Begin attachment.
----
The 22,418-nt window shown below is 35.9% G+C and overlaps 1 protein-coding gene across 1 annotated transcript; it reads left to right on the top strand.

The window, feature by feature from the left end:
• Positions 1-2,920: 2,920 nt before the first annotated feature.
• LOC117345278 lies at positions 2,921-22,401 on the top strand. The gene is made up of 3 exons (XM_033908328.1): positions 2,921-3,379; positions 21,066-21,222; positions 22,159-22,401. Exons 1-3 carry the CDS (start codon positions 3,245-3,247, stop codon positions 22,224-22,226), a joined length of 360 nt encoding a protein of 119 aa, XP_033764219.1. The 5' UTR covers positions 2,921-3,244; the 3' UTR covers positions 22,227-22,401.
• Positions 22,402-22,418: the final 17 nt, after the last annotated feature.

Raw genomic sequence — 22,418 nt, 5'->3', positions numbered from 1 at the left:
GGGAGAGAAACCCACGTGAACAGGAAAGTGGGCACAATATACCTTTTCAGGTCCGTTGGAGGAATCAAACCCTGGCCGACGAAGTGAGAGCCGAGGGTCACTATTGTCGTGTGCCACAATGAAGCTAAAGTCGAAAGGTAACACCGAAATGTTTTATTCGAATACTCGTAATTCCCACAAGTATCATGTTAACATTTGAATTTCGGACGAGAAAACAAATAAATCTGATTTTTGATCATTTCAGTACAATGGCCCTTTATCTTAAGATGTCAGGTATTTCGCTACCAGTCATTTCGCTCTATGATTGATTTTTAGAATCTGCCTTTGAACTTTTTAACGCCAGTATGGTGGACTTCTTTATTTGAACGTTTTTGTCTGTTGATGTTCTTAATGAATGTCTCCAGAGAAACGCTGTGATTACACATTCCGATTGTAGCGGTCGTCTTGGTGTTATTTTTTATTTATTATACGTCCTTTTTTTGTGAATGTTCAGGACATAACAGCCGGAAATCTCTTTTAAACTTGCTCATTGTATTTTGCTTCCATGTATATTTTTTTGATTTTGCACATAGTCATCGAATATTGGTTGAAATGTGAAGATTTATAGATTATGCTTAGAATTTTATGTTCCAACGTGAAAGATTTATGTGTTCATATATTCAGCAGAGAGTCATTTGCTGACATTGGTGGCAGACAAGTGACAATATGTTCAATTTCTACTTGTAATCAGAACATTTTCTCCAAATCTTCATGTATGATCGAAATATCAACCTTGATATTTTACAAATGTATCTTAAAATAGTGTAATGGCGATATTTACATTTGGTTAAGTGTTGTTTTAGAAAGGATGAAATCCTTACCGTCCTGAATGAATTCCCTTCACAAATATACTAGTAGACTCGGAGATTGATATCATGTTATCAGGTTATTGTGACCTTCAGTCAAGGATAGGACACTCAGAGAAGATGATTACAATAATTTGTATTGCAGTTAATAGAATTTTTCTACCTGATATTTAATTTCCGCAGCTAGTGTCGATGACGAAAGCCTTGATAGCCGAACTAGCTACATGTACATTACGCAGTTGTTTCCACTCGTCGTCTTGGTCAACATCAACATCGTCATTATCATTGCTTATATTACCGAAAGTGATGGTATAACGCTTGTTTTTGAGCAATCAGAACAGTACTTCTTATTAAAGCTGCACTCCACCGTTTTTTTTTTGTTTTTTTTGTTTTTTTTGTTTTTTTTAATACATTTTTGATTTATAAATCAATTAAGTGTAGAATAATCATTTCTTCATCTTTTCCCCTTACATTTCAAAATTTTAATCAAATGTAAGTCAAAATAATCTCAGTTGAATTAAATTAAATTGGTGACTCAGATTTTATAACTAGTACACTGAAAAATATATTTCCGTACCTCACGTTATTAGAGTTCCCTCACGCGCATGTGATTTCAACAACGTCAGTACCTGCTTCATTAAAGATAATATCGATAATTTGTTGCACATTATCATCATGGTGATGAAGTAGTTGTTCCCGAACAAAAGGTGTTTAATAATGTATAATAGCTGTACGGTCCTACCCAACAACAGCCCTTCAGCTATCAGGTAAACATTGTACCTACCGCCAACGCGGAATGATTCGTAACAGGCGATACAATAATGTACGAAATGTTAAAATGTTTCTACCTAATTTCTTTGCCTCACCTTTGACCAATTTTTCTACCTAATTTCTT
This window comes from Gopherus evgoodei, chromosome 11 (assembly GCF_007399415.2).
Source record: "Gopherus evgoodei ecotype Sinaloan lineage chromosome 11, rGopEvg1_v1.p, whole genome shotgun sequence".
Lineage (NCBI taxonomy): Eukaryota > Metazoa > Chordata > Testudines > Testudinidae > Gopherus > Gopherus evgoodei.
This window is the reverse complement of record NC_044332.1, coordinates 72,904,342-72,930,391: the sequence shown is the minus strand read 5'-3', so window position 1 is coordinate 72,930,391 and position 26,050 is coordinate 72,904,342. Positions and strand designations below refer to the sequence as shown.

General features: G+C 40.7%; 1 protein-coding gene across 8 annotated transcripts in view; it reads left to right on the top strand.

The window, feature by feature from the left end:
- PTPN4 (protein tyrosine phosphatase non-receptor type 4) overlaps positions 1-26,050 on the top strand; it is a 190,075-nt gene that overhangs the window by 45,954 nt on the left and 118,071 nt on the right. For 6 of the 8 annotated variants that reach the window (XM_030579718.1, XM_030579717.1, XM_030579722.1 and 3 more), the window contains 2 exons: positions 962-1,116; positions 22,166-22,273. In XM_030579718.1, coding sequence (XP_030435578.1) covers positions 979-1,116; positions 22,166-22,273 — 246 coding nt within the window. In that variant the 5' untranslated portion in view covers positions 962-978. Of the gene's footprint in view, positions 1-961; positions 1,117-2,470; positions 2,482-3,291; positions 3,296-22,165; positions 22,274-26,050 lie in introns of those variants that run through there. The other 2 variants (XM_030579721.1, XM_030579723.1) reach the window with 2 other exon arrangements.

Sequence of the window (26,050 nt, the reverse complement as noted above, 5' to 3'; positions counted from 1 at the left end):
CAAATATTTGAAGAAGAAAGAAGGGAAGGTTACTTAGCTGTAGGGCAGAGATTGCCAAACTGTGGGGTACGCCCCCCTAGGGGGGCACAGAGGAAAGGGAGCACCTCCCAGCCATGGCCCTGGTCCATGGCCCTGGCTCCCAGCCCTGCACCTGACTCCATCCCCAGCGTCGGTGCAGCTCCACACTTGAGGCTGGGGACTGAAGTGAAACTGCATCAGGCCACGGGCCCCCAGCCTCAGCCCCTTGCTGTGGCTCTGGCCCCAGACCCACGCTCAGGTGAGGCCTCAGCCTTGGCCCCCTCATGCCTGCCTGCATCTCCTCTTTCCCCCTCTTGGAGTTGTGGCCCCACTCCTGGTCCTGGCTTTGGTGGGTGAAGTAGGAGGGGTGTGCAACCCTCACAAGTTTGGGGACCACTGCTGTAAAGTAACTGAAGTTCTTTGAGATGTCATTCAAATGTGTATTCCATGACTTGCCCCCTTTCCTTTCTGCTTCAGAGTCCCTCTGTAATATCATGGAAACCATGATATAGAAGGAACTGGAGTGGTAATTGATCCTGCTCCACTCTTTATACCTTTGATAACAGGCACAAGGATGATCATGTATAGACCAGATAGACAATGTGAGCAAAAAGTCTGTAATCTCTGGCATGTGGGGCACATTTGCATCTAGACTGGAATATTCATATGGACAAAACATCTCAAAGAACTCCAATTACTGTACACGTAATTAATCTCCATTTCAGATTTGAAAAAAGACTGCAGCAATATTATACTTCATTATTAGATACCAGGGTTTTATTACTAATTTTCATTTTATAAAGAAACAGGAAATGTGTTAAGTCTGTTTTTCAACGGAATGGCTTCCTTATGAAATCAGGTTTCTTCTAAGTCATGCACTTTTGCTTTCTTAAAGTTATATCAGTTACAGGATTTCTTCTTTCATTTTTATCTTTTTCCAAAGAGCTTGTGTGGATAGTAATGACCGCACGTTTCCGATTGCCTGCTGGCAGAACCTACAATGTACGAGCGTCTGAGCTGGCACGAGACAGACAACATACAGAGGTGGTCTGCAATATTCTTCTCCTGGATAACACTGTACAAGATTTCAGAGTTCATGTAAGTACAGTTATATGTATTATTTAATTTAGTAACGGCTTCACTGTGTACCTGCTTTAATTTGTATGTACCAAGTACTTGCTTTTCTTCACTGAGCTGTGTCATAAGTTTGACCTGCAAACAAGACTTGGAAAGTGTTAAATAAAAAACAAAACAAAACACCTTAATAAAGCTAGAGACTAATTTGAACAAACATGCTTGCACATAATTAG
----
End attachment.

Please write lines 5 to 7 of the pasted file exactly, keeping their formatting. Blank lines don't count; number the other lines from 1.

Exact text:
• Positions 22,402-22,418: the final 17 nt, after the last annotated feature.

Raw genomic sequence — 22,418 nt, 5'->3', positions numbered from 1 at the left:
GGGAGAGAAACCCACGTGAACAGGAAAGTGGGCACAATATACCTTTTCAGGTCCGTTGGAGGAATCAAACCCTGGCCGACGAAGTGAGAGCCGAGGGTCACTATTGTCGTGTGCCACAATGAAGCTAAAGTCGAAAGGTAACACCGAAATGTTTTATTCGAATACTCGTAATTCCCACAAGTATCATGTTAACATTTGAATTTCGGACGAGAAAACAAATAAATCTGATTTTTGATCATTTCAGTACAATGGCCCTTTATCTTAAGATGTCAGGTATTTCGCTACCAGTCATTTCGCTCTATGATTGATTTTTAGAATCTGCCTTTGAACTTTTTAACGCCAGTATGGTGGACTTCTTTATTTGAACGTTTTTGTCTGTTGATGTTCTTAATGAATGTCTCCAGAGAAACGCTGTGATTACACATTCCGATTGTAGCGGTCGTCTTGGTGTTATTTTTTATTTATTATACGTCCTTTTTTTGTGAATGTTCAGGACATAACAGCCGGAAATCTCTTTTAAACTTGCTCATTGTATTTTGCTTCCATGTATATTTTTTTGATTTTGCACATAGTCATCGAATATTGGTTGAAATGTGAAGATTTATAGATTATGCTTAGAATTTTATGTTCCAACGTGAAAGATTTATGTGTTCATATATTCAGCAGAGAGTCATTTGCTGACATTGGTGGCAGACAAGTGACAATATGTTCAATTTCTACTTGTAATCAGAACATTTTCTCCAAATCTTCATGTATGATCGAAATATCAACCTTGATATTTTACAAATGTATCTTAAAATAGTGTAATGGCGATATTTACATTTGGTTAAGTGTTGTTTTAGAAAGGATGAAATCCTTACCGTCCTGAATGAATTCCCTTCACAAATATACTAGTAGACTCGGAGATTGATATCATGTTATCAGGTTATTGTGACCTTCAGTCAAGGATAGGACACTCAGAGAAGATGATTACAATAATTTGTATTGCAGTTAATAGAATTTTTCTACCTGATATTTAATTTCCGCAGCTAGTGTCGATGACGAAAGCCTTGATAGCCGAACTAGCTACATGTACATTACGCAGTTGTTTCCACTCGTCGTCTTGGTCAACATCAACATCGTCATTATCATTGCTTATATTACCGAAAGTGATGGTATAACGCTTGTTTTTGAGCAATCAGAACAGTACTTCTTATTAAAGCTGCACTCCACCGTTTTTTTTTTGTTTTTTTTGTTTTTTTTGTTTTTTTTAATACATTTTTGATTTATAAATCAATTAAGTGTAGAATAATCATTTCTTCATCTTTTCCCCTTACATTTCAAAATTTTAATCAAATGTAAGTCAAAATAATCTCAGTTGAATTAAATTAAATTGGTGACTCAGATTTTATAACTAGTACACTGAAAAATATATTTCCGTACCTCACGTTATTAGAGTTCCCTCACGCGCATGTGATTTCAACAACGTCAGTACCTGCTTCATTAAAGATAATATCGATAATTTGTTGCACATTATCATCATGGTGATGAAGTAGTTGTTCCCGAACAAAAGGTGTTTAATAATGTATAATAGCTGTACGGTCCTACCCAACAACAGCCCTTCAGCTATCAGGTAAACATTGTACCTACCGCCAACGCGGAATGATTCGTAACAGGCGATACAATAATGTACGAAATGTTAAAATGTTTCTACCTAATTTCTTTGCCTCACCTTTGACCAATTTTTCTACCTAATTTCTT